CHUCK TODD:

You told a radio show host that you had gotten some heads up from both current and former.

RUDY GIULIANI:

No. All, all, all current guys working. But not necessarily with the F.B.I. I work-- I do security work all over the world and I use F.B.I. agents. And I consider them current people. People haven't retired yet. And then I have retired people.

CHUCK TODD:

Right

RUDY GIULIANI:

So the fact is we had all, our little kitchen cabinet, had all speculated that Mueller did a horrible job which is what I think the focus of the Horowitz report's going to be. Did a horrible job with the Hillary investigation.

CHUCK TODD:

I assume you're referring to Comey not Mueller. You said Mueller. I assume you mean Comey.

RUDY GIULIANI:

I'm sorry. Oh boy. Yeah, please. I mean, I mean Comey. That Comey did a terrible job with that. That he cleared her and condemned her at the same time.

CHUCK TODD:

Were you questioned by the IG?

RUDY GIULIANI:

I was questioned once and they were very satisfied with the answer which is the same answer I gave contemporaneous with the events which is that surprise I'm talking about with the ads that we were doing for the end of the campaign where we were going to buy a tremendous amount of time unlike anything we had ever done before. And I didn't even point out but they were targeted at key states. I was even able to show them a memo, a contemporaneous memo I have--

CHUCK TODD:

So that had nothing to do--

RUDY GIULIANI:

--with a speech I was writing.

CHUCK TODD:

-nothing to do with being given a heads up or a potential heads up.

RUDY GIULIANI:

Right, mo heads up. I had a speculation. I also had a speculation, believe it or not, when he reopened it. I told the president, "Don't praise him because there's something wrong with him. He used to work for me. Great guy. But there's something wrong with him now. He's become some kind of a crazy Machiavellian politician. And he's going to pull this back." And lo and behold a week later he pulled it back. Now I didn't have word he was going to do that. But, look, I've been in this business for 40 years. And like you do, you develop instincts.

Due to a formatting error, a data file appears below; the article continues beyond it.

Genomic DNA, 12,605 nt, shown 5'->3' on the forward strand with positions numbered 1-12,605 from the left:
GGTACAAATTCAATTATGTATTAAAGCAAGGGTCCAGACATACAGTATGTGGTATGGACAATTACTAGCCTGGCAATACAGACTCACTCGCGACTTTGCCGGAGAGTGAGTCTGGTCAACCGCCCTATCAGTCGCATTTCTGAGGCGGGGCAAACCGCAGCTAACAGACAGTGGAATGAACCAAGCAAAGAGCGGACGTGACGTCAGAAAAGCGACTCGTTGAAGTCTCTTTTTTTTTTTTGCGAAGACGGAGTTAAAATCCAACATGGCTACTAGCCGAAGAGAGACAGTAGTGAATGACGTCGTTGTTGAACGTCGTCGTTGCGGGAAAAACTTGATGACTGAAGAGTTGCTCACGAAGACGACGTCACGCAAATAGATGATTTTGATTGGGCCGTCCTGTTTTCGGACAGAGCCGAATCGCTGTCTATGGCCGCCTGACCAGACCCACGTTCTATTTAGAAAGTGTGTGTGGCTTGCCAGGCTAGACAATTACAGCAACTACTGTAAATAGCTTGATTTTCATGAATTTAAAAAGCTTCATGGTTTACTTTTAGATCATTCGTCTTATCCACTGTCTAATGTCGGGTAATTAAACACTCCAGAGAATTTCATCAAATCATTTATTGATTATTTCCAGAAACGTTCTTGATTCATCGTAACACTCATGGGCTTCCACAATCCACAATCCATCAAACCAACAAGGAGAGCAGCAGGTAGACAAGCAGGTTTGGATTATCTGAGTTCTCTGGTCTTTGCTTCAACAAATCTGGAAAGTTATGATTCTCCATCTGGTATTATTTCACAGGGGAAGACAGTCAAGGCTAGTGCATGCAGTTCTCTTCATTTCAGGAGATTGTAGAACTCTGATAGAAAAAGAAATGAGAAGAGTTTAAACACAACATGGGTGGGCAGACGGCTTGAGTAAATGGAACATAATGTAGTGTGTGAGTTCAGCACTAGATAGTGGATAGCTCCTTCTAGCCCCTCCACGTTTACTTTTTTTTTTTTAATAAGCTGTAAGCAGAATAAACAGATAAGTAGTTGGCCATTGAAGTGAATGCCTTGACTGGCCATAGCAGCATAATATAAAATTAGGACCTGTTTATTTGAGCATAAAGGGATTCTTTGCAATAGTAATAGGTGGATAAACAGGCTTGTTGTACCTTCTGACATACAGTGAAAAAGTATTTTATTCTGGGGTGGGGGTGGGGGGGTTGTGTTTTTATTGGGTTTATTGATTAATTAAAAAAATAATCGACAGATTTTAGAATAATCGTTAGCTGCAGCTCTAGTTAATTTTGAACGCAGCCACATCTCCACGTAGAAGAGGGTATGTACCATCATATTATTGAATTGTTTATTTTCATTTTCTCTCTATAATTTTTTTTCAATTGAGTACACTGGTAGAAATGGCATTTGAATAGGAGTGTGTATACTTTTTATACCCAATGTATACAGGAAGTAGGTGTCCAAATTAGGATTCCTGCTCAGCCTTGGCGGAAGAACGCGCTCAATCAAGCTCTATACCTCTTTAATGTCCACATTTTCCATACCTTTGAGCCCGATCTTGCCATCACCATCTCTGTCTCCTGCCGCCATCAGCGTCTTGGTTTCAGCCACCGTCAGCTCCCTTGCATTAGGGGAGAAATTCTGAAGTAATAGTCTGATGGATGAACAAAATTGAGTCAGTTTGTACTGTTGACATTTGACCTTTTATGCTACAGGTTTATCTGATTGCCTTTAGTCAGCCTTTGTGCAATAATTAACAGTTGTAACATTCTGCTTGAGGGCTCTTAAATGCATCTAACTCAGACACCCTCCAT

CHUCK TODD:

Okay. Mr. Giuliani, I will leave it there. Thanks for coming on and sharing your views here. I much appreciate it.

RUDY GIULIANI:

Oh very fair, Chuck. Thank you.

CHUCK TODD:

When we come back we're going to get to the Mueller investigation with the panel and the on-again, off-again, on-again, off-again summit with North Korea is back on again. Complete with a very big envelope. Stay with us.

?

CHUCK TODD:

We are back. Panelists here, Joshua Johnson host of 1A on NPR, Wall Street Journal columnist Peggy Noonan, NBC News correspondent Katy Tur and Rich Lowry, editor of National Review. Okay, digesting the - Rudy Giuliani and his interpretation of the memo. Katy Tur, you've spent a lot more with Rudy Giuliani and Donald Trump than any of us at this table over the last couple of years. What do you make of this?

KATY TUR:

I actually thought it was revealing. Interesting, one, that he threw Dowd and Sekulow under the bus in terms of that letter. But I think he made a point where he said this is all about public opinion. If Donald Trump tries to pardon himself then he will get impeached. If he tries to fire Mueller or stop the investigation then he will get impeached. So I think it's very clear what they're doing is they're allowing the president to spout off on Twitter. Giuliani will come in here, say one thing, he'll probably change his mind and say another thing to another news organization later today if not tomorrow. They're trying to confuse things. They've got two strategies here, 1) to discredit everybody involved and 2) if that does not work then to just confuse things so much that the public doesn't really know where up - where up is or where down is. So when the report ultimately comes out they have an ability to push back and say this was all a big witch hunt, no one really gets it. Republican voters look what we're doing. Ignore all this. We're making a deal with North Korea. Whatever. Stay on our side. Republicans in Congress stay on our side. That's the only real defense they have at this point.